Lastly, some of us were just made that way. I have Ehlers Danlos Syndrome, which makes me naturally hypermobile and poorly coordinated. When your joints are wobbly and keep dislocating, your body finds ways around that, or just moves inefficiently. I also have fibromyalgia, and like anyone with chronic pain, a tendency to avoid movement that might result in pain. When I train people with chronic pain my goal is to teach their body that movement can be safe, and build patterns of movement which make managing their condition easier.
So how do we sort this out?
Correcting unhealthy movement patterns is a process that should be addressed before pushing into any demanding programme. There are too many people who aren't being active in ways that they love, because when they try to do so, they end up injured, but it doesn't have to be that way.
The first step is a thorough assessment, which can be conducted by a Corrective Exercise Specialist or physiotherapist, to identify the overactive and underactive muscles. This is really important. There's no point doing "ankle strengthening" exercises if the cause of the weakness is poor alignment that originates from the pelvis. That's just a sticking plaster.
Then we need to look at joint movement. If a joint can't move freely, it can't move correctly, so we need to look at those spasmed and shortened muscles. The root of this is actually in your brain. We need to let your brain know that it's OK to "let go", and we do this through myofascial release and neuromuscular stretching techniques, which are designed to "hack" the systems that control the activity in the muscle groups.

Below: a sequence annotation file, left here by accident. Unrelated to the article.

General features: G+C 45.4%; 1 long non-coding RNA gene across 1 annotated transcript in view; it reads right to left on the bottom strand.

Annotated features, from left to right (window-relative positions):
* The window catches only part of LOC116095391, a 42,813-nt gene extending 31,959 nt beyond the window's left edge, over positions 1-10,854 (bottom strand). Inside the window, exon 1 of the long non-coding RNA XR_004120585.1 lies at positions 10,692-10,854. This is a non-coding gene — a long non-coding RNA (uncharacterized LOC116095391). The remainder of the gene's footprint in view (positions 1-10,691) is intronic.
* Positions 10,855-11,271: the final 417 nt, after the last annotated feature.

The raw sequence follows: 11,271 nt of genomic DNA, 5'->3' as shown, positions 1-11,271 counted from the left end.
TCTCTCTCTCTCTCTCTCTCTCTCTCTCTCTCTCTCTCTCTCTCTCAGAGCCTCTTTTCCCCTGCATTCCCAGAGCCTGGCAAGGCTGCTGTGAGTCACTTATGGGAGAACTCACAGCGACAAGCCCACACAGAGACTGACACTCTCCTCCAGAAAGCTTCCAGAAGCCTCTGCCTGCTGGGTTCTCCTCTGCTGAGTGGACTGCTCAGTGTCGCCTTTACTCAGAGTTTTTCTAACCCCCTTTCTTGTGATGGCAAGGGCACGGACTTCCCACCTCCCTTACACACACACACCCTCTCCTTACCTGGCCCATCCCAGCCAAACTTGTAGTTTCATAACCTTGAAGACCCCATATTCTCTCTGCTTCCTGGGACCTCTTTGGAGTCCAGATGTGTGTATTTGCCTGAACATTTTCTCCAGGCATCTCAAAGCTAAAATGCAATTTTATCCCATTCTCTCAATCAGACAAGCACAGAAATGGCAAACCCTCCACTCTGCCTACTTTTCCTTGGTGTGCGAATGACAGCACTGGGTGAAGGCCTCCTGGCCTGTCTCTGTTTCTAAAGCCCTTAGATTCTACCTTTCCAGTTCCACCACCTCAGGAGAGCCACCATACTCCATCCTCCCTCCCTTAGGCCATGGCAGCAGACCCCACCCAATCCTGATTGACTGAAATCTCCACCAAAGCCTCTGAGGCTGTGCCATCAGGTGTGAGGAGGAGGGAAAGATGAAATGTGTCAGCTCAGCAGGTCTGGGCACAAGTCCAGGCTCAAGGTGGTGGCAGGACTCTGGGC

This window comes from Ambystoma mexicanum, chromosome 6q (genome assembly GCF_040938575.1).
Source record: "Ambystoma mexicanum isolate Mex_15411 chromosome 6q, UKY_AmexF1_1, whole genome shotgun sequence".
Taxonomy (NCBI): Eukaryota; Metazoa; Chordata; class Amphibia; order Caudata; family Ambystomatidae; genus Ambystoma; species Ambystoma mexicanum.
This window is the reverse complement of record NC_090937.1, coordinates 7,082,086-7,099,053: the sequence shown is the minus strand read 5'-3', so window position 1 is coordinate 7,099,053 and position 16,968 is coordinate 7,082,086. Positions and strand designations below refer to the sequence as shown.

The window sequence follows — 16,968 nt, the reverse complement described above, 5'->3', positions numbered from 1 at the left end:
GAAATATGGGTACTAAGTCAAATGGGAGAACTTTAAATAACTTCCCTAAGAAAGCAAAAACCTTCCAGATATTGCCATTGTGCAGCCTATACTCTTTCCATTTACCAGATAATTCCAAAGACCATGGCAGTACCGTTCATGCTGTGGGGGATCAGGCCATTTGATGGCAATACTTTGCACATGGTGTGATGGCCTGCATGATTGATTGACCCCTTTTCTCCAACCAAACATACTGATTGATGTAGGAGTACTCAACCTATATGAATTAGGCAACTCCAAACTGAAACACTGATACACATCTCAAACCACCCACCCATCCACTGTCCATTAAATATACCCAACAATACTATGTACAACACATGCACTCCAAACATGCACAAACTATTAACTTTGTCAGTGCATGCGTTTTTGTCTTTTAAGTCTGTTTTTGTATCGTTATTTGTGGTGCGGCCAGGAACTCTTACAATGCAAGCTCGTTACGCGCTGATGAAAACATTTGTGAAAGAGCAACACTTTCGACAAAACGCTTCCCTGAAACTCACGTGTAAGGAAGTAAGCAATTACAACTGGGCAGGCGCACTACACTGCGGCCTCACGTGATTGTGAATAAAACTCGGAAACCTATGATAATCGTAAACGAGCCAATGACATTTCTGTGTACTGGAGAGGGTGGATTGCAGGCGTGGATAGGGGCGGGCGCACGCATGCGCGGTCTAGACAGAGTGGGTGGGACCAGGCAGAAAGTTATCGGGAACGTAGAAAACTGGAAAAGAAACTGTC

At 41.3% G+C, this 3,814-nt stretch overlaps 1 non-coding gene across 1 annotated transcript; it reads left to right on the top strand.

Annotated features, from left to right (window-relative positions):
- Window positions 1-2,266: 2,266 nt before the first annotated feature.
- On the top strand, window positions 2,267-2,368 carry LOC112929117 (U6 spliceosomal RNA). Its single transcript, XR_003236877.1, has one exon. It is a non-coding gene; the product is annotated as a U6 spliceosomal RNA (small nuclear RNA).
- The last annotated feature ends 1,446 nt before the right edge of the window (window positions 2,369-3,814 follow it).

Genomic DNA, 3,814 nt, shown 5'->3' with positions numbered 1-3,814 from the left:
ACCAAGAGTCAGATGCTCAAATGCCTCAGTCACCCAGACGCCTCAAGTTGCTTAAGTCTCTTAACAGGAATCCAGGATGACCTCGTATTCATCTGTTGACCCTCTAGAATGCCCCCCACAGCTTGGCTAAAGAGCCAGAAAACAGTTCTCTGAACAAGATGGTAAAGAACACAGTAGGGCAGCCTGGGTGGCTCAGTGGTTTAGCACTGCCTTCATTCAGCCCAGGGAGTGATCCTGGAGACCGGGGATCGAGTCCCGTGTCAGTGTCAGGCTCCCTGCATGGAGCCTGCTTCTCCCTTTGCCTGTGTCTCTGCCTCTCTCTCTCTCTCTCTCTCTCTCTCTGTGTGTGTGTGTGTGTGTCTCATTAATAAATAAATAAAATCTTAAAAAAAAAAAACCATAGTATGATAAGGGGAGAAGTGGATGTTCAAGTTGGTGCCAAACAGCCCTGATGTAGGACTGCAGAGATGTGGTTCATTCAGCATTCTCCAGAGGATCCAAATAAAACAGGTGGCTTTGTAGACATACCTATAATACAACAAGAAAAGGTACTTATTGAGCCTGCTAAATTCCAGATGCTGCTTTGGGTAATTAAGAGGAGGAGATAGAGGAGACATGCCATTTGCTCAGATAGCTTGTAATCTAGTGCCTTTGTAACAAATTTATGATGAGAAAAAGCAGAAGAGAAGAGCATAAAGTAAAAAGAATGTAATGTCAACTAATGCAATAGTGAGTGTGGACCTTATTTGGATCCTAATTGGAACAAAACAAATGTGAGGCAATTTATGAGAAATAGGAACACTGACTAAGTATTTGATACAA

Once good mobility is achieved, we can look at activating the muscles that weren't previously able to do their job properly. We are simply training the brain to start "switching them on". Then we strengthen.
Now the fun can begin. The joints are moving, the muscles are awake, but not too awake, now we can start integrating them into larger, functional movements. In other words we practice moving better.
And that's how I can take someone from a point of not being able to exercise for fear of pain or injury to someone who can love being active again.
I offer training both in-person and online, contact me here for more information.